Building trust between the pharma industry and Black and Brown communities
Takeda leaders recently came together during the National Association of Black Journalists’ (NABJ) Virtual Convention & Career Fair for a panel discussion focused on demystifying common misconceptions about the pharmaceutical industry and clinical trials, addressing why medical mistrust in Black and Brown communities exists, and how the industry can do better to help bridge this gap.
At Takeda, we acknowledge that while our purpose is to help people live better lives, we’re part of an industry that has struggled with poor reputation, and one that people are reluctant to trust. With that, we have a responsibility to regain that trust and seek reconciliation, especially with communities of color, over past approaches to achieving scientific and medical gains at the expense of individuals and/or communities of color.
During the recent 2021 NABJ Convention & Career Fair, Mara Schiavocampo, an award-winning journalist, hosted a panel discussion, Reporting for Health Equity: Decoding Clinical Trials, with Takeda leaders Lauren Powell, M.P.A, Ph.D., Vice President, US Health Equity & Community Wellness; Chris Reddick, M.D., Vice President, Head of R&D Health Equity; Karen Correa, Ph.D., Vice President, Head of Global Clinical Operations, and Charlotte Owens, M.D., F.A.C.O.G, Vice President and Head of the Research and Development Center for Health Equity and Patient Affairs.
Here are a few takeaways from the panelists:
“It starts with understanding the roots of medical mistrust, which includes acknowledging our historical approach to medical gains at the expense of individual wellbeing, as well as current discrimination in health care, inequities and access to healthcare insurance and facilities, among other things,” said Dr. Owens. “As an OB-GYN, by first understanding a patient’s perspective and why they feel the way they do, I can then understand their ecosystem, and I can help provide better context for things like the science of a clinical trial. Practicing as a physician during this time has illuminated the need to have open and transparent conversations between communities, healthcare providers and the industry to provide better insight into care.”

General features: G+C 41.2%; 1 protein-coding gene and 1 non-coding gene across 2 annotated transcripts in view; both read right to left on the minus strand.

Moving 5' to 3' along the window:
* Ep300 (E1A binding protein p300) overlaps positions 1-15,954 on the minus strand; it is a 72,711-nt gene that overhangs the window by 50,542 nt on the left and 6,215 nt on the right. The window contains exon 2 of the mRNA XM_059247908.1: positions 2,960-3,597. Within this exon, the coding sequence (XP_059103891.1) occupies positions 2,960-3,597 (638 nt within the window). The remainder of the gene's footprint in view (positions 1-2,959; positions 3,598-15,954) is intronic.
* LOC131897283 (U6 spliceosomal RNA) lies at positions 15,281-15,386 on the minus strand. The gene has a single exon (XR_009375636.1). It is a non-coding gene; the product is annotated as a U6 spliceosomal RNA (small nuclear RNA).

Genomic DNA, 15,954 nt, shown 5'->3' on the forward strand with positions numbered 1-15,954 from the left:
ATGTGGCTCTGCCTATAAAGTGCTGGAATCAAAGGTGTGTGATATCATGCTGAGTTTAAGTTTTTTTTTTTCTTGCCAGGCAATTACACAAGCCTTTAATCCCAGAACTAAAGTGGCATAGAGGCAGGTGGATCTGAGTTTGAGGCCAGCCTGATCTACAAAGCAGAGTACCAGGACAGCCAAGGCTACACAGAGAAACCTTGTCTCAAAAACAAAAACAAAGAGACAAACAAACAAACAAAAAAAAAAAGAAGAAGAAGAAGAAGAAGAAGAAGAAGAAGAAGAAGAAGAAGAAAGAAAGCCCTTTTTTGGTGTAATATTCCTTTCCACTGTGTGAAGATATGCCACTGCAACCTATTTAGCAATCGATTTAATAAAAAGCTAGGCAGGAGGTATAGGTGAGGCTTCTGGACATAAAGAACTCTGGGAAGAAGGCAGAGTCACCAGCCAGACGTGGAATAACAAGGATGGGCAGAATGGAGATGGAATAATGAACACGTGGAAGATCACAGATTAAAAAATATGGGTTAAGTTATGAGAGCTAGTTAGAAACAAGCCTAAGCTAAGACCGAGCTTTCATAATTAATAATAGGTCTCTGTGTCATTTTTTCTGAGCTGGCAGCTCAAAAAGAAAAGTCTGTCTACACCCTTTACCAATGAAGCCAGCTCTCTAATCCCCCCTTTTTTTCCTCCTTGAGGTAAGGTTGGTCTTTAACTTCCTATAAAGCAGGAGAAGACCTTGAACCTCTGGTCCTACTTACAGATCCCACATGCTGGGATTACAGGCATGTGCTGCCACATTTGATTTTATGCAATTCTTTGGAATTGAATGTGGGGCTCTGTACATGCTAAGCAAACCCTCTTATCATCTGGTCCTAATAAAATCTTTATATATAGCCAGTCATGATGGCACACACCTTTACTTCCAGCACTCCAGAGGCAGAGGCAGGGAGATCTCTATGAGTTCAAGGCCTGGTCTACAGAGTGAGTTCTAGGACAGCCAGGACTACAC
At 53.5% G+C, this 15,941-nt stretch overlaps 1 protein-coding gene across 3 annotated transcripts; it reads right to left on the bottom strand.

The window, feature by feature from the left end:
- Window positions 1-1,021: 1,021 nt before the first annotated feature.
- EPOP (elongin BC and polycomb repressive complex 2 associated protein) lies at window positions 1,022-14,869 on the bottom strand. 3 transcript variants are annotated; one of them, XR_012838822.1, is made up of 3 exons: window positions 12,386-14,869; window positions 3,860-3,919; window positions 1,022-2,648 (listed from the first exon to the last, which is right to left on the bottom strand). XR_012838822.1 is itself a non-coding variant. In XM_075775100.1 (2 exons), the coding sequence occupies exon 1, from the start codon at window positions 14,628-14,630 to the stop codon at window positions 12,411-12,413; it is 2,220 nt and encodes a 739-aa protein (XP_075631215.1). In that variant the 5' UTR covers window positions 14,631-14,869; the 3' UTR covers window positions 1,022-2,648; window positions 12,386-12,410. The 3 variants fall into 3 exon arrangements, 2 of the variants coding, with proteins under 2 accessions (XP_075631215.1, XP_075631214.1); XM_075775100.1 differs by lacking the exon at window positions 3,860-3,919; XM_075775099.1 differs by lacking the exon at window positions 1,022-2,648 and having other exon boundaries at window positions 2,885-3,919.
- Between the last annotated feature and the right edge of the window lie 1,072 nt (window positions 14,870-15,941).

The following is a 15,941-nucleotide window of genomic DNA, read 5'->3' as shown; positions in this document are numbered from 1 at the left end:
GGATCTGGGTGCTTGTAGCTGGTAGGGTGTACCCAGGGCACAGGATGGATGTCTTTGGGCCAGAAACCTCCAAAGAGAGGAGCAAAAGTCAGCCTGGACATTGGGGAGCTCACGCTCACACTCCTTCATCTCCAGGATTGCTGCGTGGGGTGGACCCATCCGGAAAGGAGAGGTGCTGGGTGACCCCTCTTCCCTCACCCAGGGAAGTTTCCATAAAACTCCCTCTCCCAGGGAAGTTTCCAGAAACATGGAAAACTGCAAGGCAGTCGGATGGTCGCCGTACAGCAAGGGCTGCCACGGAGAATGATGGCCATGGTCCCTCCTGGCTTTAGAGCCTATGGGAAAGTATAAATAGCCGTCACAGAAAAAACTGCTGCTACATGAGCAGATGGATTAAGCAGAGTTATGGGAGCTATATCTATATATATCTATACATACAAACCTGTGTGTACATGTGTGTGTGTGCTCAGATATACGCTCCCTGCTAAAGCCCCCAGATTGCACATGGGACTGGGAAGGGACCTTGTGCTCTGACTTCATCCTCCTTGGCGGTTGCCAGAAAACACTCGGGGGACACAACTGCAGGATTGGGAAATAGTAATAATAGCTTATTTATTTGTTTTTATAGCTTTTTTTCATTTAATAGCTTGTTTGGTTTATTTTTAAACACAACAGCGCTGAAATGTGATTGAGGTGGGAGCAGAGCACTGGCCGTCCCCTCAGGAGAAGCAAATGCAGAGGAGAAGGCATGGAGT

“I’ve worked in health care and clinical settings for over 30 years, and now working in the pharmaceutical industry, I’m able to come to the table with patient perspectives in mind,” said Dr. Correa. “Understanding how patients think so that we as an industry can advocate for their voices to be heard is so important. It’s also important for patients to know that we acknowledge that the industry has had its faults, but we are evolving and are committed to driving much needed change.”
“We have an opportunity right now to make our medical messaging more accessible. One of the reasons we wanted to participate in this panel was to help demystify even something as simple as the language used to describe a clinical trial, which can be hard to understand,” said Dr. Powell. “There’s an opportunity to be transparent and educate people long before the point of emergency, and now is the time to shift the paradigm to be clear about what we’re telling people.”
“Partnering with communities of color shouldn’t only happen when we’re faced with a crisis – we need to be working in lockstep with trusted community organizations and with the patients and people that live in those communities,” said Dr. Reddick. “We’re working to create these relationships to become a true partner and that takes time to build that level of trust.”
Starting with these kinds of important conversations, especially as it relates to health care, clinical trials, and more, with organizations like the NABJ will help us build a greater connections with the communities and patients that we serve. While there is much more work to do, we strive to do our part in bridging the gaps in health equity among the Black and Brown communities.